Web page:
When you have been working at a company for a while, there usually comes a time when you start wondering whether your compensation matches your output. After all, you have gotten better and more effective at the tasks you do now than you were when you started out, have you not? If this is the case, and you believe you can prove that you deserve a raise, it might be the right time to negotiate your salary.
If you want to be able to do this effectively, however, you first need to understand the basics. This article will provide some of the best tips for negotiating your salary, of which are the following:
- Be prepared: You should never go into a negotiation unprepared. You need to know what the company is looking for and what they are willing to offer in order to get a good deal.
- Know your worth: The first thing that you should do is research how much other people in similar positions are making and then use that number as a starting point for negotiations with your employer.
- Know the employer’s budget: It’s important that you know how much money they have allocated for salaries before negotiating with them, so that you can make sure not to ask for more than what they can afford, if at all.
- Make your case: When you have prepared, you know your worth, and you know your employer’s budget, you’re ready to negotiate your salary.
Be Prepared: Don’t Wing It
The worst thing you could do if you want a higher salary, is to not be fully prepared with the arguments that show why you even deserve a raise. At our core, we humans need a good reason as to why a certain change should be made, before we actually make it. The same is especially true for an employer who already has a lot of other things on their mind.
There are several ways to prepare for salary negotiation. We will go into two of the most critical now.
Know Your Worth: Leverage Your CV and Track Record
The two main tools you should use to communicate your worth is to point to your CV and track record, as well as the results you have achieved in your current position.
First, in order to use your CV as leverage, you need to make sure that it’s as professional and presentable as you can make it. To do this, it helps to receive guidance from professionals as you either construct or reconstruct your document. (Note: This does not mean that you have to pay for guidance. It is often supplied for free.)
A good source of information is CVGuru, Norway’s #1 leading company that helps people tailor their cover letters and resumes. In their article with CV-writing advice, “Slik skriver du en god CV,” they place special emphasis on finding a good template. The reason for this is that when you follow a template, there are few things you can do wrong; you already know what information you need to supply where.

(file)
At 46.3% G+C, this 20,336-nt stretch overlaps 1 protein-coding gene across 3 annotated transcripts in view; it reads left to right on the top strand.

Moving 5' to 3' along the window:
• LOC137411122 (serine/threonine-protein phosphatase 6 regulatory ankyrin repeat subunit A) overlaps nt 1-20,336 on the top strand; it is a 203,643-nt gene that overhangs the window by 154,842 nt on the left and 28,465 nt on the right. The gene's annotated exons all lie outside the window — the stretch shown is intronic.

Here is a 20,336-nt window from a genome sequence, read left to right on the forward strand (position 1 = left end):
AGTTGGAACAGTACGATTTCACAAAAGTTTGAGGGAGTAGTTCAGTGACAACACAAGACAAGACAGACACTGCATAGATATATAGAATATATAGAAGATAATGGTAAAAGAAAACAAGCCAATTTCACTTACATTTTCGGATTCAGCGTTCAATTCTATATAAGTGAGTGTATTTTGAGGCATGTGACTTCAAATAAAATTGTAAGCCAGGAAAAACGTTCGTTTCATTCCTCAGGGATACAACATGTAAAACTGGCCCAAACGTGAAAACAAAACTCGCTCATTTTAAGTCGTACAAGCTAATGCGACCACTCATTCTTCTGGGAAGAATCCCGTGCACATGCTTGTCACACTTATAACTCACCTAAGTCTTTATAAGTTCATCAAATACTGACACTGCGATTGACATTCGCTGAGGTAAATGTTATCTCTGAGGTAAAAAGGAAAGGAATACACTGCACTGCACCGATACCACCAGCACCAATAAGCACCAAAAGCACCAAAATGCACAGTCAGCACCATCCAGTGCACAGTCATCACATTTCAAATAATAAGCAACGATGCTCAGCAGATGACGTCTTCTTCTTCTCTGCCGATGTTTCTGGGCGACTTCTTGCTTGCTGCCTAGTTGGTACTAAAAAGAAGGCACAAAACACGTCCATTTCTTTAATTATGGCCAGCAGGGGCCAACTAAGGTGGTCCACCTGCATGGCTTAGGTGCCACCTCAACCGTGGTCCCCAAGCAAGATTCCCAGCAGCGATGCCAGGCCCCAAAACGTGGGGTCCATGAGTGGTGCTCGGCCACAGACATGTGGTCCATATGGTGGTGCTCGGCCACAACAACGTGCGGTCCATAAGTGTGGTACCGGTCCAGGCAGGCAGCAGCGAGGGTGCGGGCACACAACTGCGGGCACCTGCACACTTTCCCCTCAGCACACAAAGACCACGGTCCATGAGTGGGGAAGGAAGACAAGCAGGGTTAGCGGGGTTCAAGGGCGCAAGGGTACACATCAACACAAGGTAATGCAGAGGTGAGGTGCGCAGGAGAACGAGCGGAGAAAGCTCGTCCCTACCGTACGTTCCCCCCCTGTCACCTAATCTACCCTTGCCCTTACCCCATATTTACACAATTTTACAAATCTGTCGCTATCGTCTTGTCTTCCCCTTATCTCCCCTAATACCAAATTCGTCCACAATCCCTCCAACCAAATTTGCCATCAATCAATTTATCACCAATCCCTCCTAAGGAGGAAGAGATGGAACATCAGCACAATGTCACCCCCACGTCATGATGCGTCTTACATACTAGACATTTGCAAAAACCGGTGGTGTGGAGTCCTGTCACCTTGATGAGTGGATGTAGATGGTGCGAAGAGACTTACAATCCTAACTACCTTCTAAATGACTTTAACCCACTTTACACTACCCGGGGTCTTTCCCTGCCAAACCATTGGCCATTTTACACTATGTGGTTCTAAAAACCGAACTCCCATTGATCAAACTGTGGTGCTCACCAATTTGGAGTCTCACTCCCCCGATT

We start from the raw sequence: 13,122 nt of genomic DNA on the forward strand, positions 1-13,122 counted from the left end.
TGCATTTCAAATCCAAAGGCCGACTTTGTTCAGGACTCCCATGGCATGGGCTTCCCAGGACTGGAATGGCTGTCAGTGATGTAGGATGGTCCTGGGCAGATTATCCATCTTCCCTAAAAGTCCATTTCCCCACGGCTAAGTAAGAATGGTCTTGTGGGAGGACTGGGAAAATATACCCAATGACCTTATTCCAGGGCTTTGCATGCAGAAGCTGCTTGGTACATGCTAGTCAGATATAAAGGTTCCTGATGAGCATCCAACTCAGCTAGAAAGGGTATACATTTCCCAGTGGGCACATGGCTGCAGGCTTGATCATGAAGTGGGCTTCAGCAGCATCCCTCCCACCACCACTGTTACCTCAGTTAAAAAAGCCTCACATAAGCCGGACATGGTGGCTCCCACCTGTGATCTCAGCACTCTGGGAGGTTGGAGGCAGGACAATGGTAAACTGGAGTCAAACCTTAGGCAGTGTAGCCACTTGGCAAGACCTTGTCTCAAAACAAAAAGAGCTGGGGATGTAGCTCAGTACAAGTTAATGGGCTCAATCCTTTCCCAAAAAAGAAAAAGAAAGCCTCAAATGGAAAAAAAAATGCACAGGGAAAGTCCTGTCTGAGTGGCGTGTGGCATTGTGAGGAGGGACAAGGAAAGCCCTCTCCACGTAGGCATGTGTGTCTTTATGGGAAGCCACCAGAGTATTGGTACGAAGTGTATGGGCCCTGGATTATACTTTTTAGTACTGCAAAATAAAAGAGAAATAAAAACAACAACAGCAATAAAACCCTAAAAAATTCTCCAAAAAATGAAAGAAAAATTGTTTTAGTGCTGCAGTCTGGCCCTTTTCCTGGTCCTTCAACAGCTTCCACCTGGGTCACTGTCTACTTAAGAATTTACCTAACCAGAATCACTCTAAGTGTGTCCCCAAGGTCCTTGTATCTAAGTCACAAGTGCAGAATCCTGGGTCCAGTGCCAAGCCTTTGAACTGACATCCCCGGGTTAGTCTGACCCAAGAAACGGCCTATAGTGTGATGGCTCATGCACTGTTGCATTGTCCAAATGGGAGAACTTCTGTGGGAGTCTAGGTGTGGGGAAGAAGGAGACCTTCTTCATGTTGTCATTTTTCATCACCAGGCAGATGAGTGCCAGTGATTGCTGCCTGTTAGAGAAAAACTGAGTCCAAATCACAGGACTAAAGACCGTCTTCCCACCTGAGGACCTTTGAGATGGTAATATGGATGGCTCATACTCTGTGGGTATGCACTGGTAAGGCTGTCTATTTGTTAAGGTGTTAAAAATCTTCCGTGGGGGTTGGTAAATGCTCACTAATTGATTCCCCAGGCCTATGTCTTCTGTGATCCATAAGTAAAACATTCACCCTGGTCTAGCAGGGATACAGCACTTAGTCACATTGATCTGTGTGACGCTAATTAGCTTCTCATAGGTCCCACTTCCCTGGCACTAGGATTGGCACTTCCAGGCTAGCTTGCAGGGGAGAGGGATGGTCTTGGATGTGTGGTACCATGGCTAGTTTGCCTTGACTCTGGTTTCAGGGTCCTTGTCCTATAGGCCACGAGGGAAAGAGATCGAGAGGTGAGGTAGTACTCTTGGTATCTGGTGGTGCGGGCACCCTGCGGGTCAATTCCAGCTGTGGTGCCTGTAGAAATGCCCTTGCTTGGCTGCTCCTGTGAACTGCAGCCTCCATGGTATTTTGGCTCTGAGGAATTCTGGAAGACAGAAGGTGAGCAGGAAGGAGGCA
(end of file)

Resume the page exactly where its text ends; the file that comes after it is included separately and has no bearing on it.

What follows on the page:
Second, think about the track record you have in the company you’re working for now, and the contribution you have made. This might translate into concrete results like sales or production metrics, but it can also include your efforts towards improving the working environment for other employees, giving the extra push when it’s needed, or eagerly taking on new tasks and responsibilities.
Know the Employer’s Budget
Before you head over to your employer’s office, you would be wise to reflect on their budget. Whereas it might not be appropriate to directly ask them or admin staff about the finances of the company, there are some markers that can help you get a better grip on the budget. For example, has the company had any large successes lately, or has your employer even mentioned that things are going well now?
Depending on how well you believe things are going financially in the company, you should try to adjust your expectations according to that. Although your hunch might not be correct, it can at least help you think more about all the factors that go into salary negotiation. After getting clear on this, you’re ready to…
Make Your Case
When you have thoroughly prepared yourself by polishing your CV, clarifying your track record in the company for yourself, and reflected on the financial situation of the company, you are ready to set up a meeting with your employer to negotiate your salary. Good luck!
Disclaimer: This article contains sponsored marketing content. It is intended for promotional purposes and should not be considered as an endorsement or recommendation by our website. Readers are encouraged to conduct their own research and exercise their own judgment before making any decisions based on the information provided in this article.